Tuesday, August 20, 2013

What Is with These Time Zones, etc???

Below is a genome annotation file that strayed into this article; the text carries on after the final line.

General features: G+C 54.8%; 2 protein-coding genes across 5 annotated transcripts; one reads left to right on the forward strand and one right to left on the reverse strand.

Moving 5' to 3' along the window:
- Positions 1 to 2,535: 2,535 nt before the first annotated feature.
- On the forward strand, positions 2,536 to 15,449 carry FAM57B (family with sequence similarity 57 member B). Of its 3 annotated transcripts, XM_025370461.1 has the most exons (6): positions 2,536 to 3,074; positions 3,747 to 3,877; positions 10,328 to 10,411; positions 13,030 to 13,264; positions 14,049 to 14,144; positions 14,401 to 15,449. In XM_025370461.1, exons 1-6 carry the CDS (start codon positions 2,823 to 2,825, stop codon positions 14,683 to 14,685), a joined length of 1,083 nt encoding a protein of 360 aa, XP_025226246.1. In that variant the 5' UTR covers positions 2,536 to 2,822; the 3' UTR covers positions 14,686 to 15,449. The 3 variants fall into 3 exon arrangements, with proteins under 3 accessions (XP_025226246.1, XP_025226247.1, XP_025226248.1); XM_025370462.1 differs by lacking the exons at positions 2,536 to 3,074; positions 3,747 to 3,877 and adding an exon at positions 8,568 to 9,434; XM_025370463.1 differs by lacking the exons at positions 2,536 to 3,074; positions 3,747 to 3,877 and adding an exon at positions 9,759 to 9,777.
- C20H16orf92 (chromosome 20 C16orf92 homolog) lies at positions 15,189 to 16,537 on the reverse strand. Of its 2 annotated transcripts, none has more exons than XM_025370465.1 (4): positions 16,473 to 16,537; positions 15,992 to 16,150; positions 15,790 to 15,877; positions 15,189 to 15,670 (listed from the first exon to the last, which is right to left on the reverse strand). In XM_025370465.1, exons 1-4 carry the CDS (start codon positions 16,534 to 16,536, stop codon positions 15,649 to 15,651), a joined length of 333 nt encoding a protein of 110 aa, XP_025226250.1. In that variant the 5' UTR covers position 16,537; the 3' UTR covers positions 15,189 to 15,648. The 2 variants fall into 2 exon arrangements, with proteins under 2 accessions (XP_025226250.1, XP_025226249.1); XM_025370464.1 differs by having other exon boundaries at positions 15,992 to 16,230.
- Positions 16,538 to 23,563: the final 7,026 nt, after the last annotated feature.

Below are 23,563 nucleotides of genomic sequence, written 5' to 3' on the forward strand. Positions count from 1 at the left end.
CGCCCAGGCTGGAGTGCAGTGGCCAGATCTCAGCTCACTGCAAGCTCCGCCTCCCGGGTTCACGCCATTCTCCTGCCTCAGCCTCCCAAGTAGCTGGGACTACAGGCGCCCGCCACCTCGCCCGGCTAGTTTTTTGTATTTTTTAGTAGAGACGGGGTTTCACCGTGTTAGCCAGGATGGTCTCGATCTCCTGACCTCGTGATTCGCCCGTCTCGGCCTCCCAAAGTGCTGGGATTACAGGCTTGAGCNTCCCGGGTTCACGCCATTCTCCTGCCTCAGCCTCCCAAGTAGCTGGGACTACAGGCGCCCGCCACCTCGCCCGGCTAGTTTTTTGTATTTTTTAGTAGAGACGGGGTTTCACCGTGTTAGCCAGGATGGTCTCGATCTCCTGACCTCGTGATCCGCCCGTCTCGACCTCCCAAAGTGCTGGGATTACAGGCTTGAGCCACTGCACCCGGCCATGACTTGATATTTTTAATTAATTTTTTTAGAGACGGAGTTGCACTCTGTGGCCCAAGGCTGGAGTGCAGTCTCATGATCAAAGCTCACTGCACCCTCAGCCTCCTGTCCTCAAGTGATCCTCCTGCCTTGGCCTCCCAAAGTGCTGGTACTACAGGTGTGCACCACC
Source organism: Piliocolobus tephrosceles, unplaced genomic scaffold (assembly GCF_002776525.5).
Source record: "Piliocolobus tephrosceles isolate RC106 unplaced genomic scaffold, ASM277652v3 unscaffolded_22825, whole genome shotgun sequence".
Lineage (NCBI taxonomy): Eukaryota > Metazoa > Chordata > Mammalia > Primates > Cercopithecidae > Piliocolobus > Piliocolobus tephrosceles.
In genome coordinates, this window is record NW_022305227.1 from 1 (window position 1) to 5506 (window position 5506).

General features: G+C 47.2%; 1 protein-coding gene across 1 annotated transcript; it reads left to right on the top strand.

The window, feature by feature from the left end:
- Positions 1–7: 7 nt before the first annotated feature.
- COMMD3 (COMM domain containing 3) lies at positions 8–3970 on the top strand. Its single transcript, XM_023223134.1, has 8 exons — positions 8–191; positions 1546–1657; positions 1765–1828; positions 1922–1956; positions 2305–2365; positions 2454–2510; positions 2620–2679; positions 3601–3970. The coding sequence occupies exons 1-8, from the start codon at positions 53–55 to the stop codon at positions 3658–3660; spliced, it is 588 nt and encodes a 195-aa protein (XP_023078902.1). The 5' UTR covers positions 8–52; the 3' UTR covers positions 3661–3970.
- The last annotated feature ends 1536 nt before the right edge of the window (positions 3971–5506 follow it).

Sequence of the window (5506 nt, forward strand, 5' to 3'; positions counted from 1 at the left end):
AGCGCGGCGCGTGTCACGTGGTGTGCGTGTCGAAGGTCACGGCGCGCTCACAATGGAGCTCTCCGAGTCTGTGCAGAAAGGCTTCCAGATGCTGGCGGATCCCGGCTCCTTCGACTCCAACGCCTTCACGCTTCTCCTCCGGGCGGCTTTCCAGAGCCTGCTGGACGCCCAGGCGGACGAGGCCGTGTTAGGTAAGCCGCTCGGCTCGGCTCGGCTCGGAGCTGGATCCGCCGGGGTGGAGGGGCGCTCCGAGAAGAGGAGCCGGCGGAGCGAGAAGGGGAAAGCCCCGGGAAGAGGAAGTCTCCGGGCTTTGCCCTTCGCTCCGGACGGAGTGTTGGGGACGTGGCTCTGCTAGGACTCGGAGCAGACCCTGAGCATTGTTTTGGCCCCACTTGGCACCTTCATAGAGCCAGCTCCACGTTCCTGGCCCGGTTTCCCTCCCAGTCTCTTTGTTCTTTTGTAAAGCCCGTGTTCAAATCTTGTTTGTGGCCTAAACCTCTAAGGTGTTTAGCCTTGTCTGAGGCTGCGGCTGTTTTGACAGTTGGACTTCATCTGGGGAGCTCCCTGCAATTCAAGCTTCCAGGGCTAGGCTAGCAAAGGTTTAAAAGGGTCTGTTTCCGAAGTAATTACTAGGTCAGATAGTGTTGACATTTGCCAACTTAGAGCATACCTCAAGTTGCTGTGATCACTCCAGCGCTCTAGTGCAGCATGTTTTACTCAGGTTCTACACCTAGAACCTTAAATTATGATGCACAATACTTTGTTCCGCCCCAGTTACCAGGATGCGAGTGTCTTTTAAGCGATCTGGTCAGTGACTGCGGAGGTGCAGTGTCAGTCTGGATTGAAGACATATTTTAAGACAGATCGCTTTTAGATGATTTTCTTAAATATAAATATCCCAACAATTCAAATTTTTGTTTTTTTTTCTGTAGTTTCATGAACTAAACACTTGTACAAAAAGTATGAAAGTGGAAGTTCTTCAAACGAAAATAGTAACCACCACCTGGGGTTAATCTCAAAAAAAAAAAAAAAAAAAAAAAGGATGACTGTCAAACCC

Tuesday, August 20,2013 5:40 PM at Home but 4:40 in Kentucky!! Sleep Inn Room 309 Bowling Green, Kentucky The day began a bit later than usual-- it was almost 10 am by the time we got on the road, but then again, what's the hurray. We had stayed on the outskirts of Cincinnati last night so almost immediately we saw the city's skyline. The buildings gradually grew higher and increased in number until we reached one on which a rubber duckie sat with his ball cap and sunglasses surveying the sights. Then came the Great American Insurance Company building. Okay, add it to my list of favorite buildings: my all time fav, NY's Chrysler Bldg, the Transamerica building in San Francisco, the funny Phillie building that reminds me of a gun sight, the mirrored bullet of London, Paris' Railroad Station, now an art gallery etc, etc, etc. I guess growing up in Manhattan gave me a love of beautiful architecture. I love buildings. But I digress, as usual! I'm not sure why there is a mini-tunnel in the middle of town--have no idea what goes above it but it isn't water. Once one returns to the sunlight, however, there is the Reds' Baseball Park and, before you finish absorbing its size and the huge lights around it, you come to the Bengals' Stadium---a modern Coliseum! The cloud formations today were interesting as well. And those of you who've traveled with us before know that photographing them is another obsession. All day, as they became more congested I was sure we were going to drive into horrible weather but we only had one heavy shower heading toward Louisville. The MapQuest directions took us right through Louisville but I took us on a loop that swung east and south of the city and connected with I 65 farther south than the directions did. I hadn't really paid a great deal in attention to where the roads would be taking us in Kentucky. I'd hoped we'd take some back roads but in actuality we'd explored this area many times before--Bourbon land, Lincoln land--so decided to stay with the Interstate. But then I noticed there was a Civil War site around Munfordville so we did get off the highway there. The site is small but interesting and actually quite beautiful. Lots of trees of various types, two beautiful butterflies but only one that would pose for pictures. There was a hibiscus to die for, a ancient and noble beech heavily laden with beechnuts ( one of my Northfield friends tells me this is a very good beech nut year! ), another black walnut with huge tennis ball sized nuts, and my favorite honey locust with its beautiful ferny leaves. We had the site all to ourselves and it was so peaceful. The bridge, well, its replacement, still sits across the field from the replaced farmhouse. As we sat on a bench and looked across the farm fields toward it, Bill said " The Union has it now." With that a train came down the tracks and across the bridge. Just as it did 150 years ago and giving an insight into the important place it held during the War. One could almost imagine its destruction, the rebuilding by the Union and the attempt by the CSA to destroy the tracks. The iron horse certainly had a good path into the heart of the Confederacy on them. We continued a way on back roads before rejoining the Interstate for the last few miles into Bowling Green. We were here three or four years ago and went to the Corvette assembly plant. After the tour we went to the Smokey Pig for ribs for lunch. I didn't have the name with us but we knew the place was not far from the factory so we started to search and came close but didn't realize we were as near as we were. So we stopped in a beverage mart where a rather large Southern boy knew immediately which BBQ place we meant. He told Bill the directions to Louver Road. I didn't think that is what the fellow could have said but I kept quiet until I read the street sign and laughed out loud. I said to Bill--I think he meant LOUISVILLE Road. Uh, huh--we're in the South now! But sure enough--there it sat. This time I had pork chops, lightly sprinkled, mayo slaw, baked beans and sweet tea. If you don't like it hot, don't get it dipped! Bill had pork shoulder lightly sprinkled, same two sides and a beer. We chatted with the old guy who was there three years ago, another local who said he thinks he met us when last we were there--it was he who explained the meaning of plain, lightly sprinkled, dipped among other options that control the heat and spice of the meat. The couple at the next table were from Westmoreland, NH. On their way to Nashville, also, to see their daughter's best friend who is trying to break into the country music scene. They are staying at the Union Station which is an old railroad station made into a hotel. After getting a refill of sweet tea to take with me we were off to our motel, six miles down the road. Imagine my surprise to find that, though we thought we had traveled until 4 pm, it was actually 3 pm. Had no idea we are in Central Time. Thought we hit that farther West. Will have to clue Betsy into that. Ah, well, now I'll be able to do my Sunday's crossword puzzle but will have to adjust my TV watching schedule. Going to check out the Underground Boat Tour in Lost River Cave. Bill probably won't want to go tomorrow but perhaps we will come back up from Nashville in October when he joins me there. It is only about an hour away. Besides, it means more Smokey Pig! So, until I get a chance to write again, I wish you all lovely days and happy nights. Hugs, Kathy and Bill